Faraday Future co-founder quits from ailing electric start-up

Faraday Future co-founder quits from ailing electric start-up

FALTERING electric car start-up firm Faraday Future has hit another roadblock after one of its three co-founders resigned, claiming the company won’t turn a profit.

Nick Sampson’s resignation comes just a week after the business, which was established in 2014, announced hefty pay cuts, job losses and the shutdown of some operations. The financial problems have been caused by a battle with its primary backer, the Guangzhou-based Evergrande Health Industry Group, over an investment of $2 billion (circa £1.57bn).

Evergrande’s cash injection was being supplied in stages, and Faraday had spent the first $800 million (circa £626.3m) by July. A request for an advance on the remaining amount was denied when the case was brought to arbitration in Hong Kong, although the firm, which has its HQ in Los Angeles, was allowed to seek new investment with Evergrande’s approval.

Several suppliers will remain unpaid until funding is received, and staff wages have been cut. Full-time staff who have been with the company since before May 1 will be allowed to remain at a reduced salary of $50,000 (circa £39,100), while hourly workers who have been there for longer than six months will be offered the minimum wage. All other employees have been told to take unpaid leave, while chief executive Jia Yueting will draw a symbolic salary of $1 a year.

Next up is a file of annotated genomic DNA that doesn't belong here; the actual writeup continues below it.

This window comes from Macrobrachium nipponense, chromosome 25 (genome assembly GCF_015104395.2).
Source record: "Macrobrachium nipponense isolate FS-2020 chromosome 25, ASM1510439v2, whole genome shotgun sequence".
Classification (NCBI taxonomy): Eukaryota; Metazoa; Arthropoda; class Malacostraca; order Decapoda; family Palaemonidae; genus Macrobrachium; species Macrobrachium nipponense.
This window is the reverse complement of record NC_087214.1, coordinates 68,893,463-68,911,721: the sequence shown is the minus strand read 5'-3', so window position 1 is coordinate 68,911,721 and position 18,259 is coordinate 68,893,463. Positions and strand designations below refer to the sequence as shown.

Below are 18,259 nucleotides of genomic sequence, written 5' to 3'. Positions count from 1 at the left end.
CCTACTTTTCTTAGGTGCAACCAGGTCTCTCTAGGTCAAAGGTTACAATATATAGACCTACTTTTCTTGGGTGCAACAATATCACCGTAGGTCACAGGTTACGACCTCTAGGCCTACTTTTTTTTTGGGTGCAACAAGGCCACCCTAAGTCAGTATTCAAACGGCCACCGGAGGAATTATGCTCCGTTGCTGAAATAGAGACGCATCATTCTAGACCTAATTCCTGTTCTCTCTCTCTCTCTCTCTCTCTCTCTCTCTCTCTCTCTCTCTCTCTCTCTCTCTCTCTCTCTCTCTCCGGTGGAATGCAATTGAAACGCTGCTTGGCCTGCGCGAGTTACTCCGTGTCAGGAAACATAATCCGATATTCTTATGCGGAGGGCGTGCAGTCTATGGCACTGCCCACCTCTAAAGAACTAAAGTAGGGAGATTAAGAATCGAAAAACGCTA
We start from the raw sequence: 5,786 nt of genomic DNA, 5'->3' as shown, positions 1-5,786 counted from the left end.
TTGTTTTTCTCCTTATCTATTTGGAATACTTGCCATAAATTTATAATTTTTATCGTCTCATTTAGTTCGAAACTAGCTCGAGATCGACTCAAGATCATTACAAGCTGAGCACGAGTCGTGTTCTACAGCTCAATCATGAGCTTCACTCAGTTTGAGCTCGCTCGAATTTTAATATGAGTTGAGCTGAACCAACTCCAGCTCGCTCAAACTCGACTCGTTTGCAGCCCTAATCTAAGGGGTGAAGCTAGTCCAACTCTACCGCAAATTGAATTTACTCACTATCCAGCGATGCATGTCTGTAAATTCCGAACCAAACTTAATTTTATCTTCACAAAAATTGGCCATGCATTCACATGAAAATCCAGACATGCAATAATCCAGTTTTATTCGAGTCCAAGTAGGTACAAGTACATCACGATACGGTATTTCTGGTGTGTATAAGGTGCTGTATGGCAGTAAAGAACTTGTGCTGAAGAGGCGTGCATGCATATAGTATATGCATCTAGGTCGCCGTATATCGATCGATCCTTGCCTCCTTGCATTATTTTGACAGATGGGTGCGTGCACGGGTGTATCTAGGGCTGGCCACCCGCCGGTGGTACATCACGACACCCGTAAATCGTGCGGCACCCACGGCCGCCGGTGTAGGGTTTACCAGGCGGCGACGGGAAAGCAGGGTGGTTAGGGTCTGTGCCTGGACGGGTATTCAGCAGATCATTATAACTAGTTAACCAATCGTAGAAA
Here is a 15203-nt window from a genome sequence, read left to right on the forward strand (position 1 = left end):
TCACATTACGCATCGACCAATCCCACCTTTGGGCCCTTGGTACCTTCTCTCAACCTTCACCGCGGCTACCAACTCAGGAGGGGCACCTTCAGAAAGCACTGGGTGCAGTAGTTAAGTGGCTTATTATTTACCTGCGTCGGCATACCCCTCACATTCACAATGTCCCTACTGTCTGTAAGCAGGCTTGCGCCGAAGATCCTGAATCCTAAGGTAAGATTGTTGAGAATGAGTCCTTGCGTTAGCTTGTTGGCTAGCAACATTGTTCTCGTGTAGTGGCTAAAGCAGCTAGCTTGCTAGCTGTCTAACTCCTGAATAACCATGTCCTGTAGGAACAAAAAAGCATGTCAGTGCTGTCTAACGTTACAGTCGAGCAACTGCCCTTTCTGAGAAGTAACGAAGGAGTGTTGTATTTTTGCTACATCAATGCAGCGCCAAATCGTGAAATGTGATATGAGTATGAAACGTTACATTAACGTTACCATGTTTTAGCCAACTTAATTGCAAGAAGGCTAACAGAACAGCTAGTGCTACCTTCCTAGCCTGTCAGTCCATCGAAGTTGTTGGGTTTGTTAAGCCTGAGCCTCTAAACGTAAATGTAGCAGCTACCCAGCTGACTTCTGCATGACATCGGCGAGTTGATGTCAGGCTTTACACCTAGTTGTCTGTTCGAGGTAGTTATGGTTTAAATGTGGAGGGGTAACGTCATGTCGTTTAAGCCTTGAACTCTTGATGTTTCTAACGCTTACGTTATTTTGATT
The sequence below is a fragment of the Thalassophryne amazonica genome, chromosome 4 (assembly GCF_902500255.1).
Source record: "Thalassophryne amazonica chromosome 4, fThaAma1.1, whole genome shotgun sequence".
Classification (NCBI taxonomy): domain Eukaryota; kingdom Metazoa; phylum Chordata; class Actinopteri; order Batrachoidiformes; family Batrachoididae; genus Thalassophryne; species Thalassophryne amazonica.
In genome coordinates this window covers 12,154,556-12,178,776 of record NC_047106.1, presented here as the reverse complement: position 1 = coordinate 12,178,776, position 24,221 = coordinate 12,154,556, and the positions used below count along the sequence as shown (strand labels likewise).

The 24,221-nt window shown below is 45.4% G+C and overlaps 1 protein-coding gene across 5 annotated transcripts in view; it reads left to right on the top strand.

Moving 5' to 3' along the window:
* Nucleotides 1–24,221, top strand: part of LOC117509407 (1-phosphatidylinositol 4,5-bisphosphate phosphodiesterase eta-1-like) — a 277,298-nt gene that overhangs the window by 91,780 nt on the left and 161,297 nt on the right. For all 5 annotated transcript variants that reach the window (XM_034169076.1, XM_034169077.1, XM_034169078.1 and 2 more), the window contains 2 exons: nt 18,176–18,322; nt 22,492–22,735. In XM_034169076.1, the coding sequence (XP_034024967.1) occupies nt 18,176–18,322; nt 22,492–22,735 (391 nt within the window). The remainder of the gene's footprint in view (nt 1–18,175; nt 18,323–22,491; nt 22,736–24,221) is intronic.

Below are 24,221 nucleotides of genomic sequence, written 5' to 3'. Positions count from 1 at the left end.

In his resignation letter, Sampson wrote: ‘The company is effectively insolvent in both its financial and personnel assets, it will at best will [sic] limp along for the foreseeable future.

‘I feel that my role in Faraday Future is no long [sic] a path that I can follow, so I will leave the company, effective immediately.’

He is the second of Faraday’s three co-founders to leave the company, after vice-president of design Richard Kim resigned in December 2017. Jia is now the only remaining founder.

Sampson wrote of his concern at the layoffs and pay cuts, saying: ‘I cannot continue knowing the devestating [sic] impact we are having on the lives of our employees, their families and loved ones as we [sic] as the ripple effect this will have on lives throughout our suppliers and the industry as a whole.’

The door could be open for him to go back, though, with Sampson adding: ‘If circumstances should materially change, I certainly would consider returning to the company.’

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